It has become glaringly evident that here in Siskiyou County our weather pattern is more of a weather beat. A pulse that moves around creating a song all it’s own, that may or may not have rhythm and has a heavy emphasis on wind section! As I’m learning the hard way, it’s a bit of a harsh climate and investing in season extension tools is nonnegotiable. The farming guru of efficiency and season extension is Elliot Coleman and it has been in his philosophies that I’ve been subscribing. ‘The New Organic Grower’ has long been a favorite publication of mine, now ‘The Winter Harvest Handbook’ has been rocking my world and has me dreaming up various tunnels. I can gladly say that I have Tunnel Vision, low tunnels, high tunnels, caterpillar tunnels – Grow Tunnels! Last week the first wave of brassicas and spring goodies went in and over them a nice little protective hops and some frost cloth. When the nights dip down, there’s a layer of greenhouse plastic that gets pulled over the frost cloth for added insulation. I think that tunnels like these are going to play a big role in the future of this farm, however, these last few days have provided a wealth of education towards this learning curve. The winds came up and of corse, took the frost cloth off. The winds have actually been so aggressive, that I now have the cloth pinned on the ground under the hoops for the time being, protecting the plants more from wind burn and dehydration than from freezes. When this weather ‘beat’ passes, we’ll stake in anchors, put the layers back on the hoops and run a cord over the cloth to hold everything together. We’ll keep fine tuning this concept and will hopefully strike a harmonious melody!

IMG_2137 IMG_2144 IMG_2146

Low Tunnels!

Low Tunnels!

And more March Manifestation Miracles – Say hello to new farm friend, Patrick Deere! You’re surprised? I’m still in complete shock! There have been many times when I’ve been coy in accepting that over and over again my life has been a overflowing bounty of blessings. But like this spring, I just have to remind myself to be oh so ever present with this very sweet moment. Work hard, play hard, give deeply and appreciate your Blessings with all your heart! Here we have it, beautiful tractor! Welcome to the farm family Patty!

IMG_2184

Oh Patty, you and my Dad are going to be BEST FRIENDS!

Oh Patty, you and my Dad are going to be BEST FRIENDS!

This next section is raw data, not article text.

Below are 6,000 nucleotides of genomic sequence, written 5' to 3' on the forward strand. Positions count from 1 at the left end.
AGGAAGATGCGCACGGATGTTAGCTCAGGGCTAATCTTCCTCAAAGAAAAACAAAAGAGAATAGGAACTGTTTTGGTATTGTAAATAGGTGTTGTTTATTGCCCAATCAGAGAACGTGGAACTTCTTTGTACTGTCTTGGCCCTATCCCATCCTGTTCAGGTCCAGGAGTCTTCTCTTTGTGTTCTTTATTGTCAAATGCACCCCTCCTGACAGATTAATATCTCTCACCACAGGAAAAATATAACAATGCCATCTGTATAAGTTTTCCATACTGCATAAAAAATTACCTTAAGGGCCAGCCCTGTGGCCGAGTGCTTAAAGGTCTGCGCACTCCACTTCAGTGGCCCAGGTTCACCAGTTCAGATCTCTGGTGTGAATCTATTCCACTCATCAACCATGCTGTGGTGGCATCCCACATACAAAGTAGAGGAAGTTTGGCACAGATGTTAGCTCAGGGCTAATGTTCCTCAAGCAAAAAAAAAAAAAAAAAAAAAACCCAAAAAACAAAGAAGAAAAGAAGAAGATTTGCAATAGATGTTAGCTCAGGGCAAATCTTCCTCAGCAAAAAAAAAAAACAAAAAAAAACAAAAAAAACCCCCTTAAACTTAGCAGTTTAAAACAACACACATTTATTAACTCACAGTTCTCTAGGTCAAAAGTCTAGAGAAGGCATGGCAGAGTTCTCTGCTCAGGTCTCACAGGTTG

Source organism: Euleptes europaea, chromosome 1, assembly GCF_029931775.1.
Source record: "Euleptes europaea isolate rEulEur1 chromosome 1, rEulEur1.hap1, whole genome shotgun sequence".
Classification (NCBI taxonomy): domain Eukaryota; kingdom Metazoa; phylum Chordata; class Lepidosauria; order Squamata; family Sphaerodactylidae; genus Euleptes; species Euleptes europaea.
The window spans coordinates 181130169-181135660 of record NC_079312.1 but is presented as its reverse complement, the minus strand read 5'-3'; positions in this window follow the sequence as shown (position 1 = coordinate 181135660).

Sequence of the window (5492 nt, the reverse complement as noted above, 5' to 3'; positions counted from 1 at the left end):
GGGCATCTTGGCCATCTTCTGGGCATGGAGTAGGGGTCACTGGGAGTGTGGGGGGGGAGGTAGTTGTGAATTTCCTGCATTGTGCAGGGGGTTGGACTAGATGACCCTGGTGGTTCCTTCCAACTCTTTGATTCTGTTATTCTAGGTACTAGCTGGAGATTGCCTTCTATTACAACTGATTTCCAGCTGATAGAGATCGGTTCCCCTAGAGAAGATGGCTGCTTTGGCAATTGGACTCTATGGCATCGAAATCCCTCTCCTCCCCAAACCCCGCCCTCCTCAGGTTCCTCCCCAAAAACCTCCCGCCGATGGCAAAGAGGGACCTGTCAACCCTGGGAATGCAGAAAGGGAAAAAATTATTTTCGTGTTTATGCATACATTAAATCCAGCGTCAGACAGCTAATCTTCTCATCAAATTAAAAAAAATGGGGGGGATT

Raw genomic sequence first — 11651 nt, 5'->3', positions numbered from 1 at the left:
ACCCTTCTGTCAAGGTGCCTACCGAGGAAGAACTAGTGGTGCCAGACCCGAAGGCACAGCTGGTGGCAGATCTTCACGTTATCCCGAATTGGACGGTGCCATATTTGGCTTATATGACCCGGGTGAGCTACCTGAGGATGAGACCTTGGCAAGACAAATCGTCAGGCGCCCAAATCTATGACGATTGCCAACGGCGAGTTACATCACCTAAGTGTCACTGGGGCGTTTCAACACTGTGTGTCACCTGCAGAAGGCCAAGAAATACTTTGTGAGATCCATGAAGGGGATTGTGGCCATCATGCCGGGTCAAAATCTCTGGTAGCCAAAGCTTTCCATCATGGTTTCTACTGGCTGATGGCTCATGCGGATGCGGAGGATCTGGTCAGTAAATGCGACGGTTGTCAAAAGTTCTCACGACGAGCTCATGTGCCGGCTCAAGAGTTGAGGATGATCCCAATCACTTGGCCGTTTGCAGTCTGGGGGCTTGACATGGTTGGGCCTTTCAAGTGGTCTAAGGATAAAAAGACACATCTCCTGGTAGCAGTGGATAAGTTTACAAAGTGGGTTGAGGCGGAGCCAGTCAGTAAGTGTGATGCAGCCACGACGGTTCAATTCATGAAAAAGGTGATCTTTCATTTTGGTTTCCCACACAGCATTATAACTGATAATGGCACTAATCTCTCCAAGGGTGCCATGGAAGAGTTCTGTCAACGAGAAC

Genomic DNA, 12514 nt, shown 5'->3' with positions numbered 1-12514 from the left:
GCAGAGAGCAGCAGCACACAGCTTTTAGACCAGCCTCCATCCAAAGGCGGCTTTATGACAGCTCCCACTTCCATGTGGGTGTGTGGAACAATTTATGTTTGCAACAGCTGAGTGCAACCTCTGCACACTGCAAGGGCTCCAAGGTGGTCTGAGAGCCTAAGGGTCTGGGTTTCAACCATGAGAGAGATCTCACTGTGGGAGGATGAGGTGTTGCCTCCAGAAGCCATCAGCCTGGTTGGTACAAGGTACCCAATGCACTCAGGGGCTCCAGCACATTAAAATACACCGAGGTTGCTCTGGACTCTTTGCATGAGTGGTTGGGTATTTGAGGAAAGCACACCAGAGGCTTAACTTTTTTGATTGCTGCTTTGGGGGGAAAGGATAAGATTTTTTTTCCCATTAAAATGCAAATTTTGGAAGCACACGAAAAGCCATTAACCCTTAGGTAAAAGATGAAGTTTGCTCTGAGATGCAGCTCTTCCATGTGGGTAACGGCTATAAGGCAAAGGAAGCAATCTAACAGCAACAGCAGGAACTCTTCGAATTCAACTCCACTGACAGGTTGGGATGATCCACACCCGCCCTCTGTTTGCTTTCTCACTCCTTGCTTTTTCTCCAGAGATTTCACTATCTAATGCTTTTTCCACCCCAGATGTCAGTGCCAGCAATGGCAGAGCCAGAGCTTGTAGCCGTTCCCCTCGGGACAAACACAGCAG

It’s Grow Time

It has been quite the week. A week of rain and 80 degree sun shining down, manure hauling and spreading, weed pulling and bed making, planting, planting, planting and watering, watering, watering. The box of work cloths are out for the 2012 season. The smells of a new season too: sunscreen, freshly tilled soil, manure, aromatic starts like basil and tomatoes fill the greenhouse and don’t forget B.O! It’s all accounted for now it’s time to dig farming feet and hands deep, find that core passion and strength to give this season all my will, focus, positive energy and to not for get to smile!

There was The Great Weed Pull – 2012! It think the event has the potential to be a popular annual fare!?

The House is always Greener on the other side. For these little starts the greenhouse truly was the lap of luxury. They’re on their own now (with loving oversight). I’m sure they’ll soon be convienced that their new home, with room to spread their roots and grow big, is far superior! I can imagine it was a little traumatizing however, form some starts to see their friends mowed down by very crafty and bad cows! There’s a farming saying that goes as follows: “One for the deer, one for the crow, one to die and one to grow.” I wonder who’s plant the cow took? Hopefully not the one who’s role is to grow!

As for me, I’m learning how to struggling having the little babes so far away. I know it will get easier with time, that I’ll grow more confident, to be able to drive away, knowing they’ll be fine. As it currently stands, I wish I had a monitor where I could listen in on them and find reassurance in their cooing photosynthetic growth. On cool nights I’ve been tucking them in under frost cloth (More for my own peace of mind. So I know they’re not going to up root and disappear, rather than protect them from the ‘cool’ April nights.) This wave of warm weather has forced me to let go even more. I’ve been leaving them uncovered at night, truly out in the elements on their own, my nerves bare as well. I’m sure there will be a time as I sit in front of my salad, vegetable lasagna, or box of glowing CSA goods and I think, “I remember when I didn’t sleep, because I was worried this moment wouldn’t come.” It’s not as infanticidal as it seems, I think.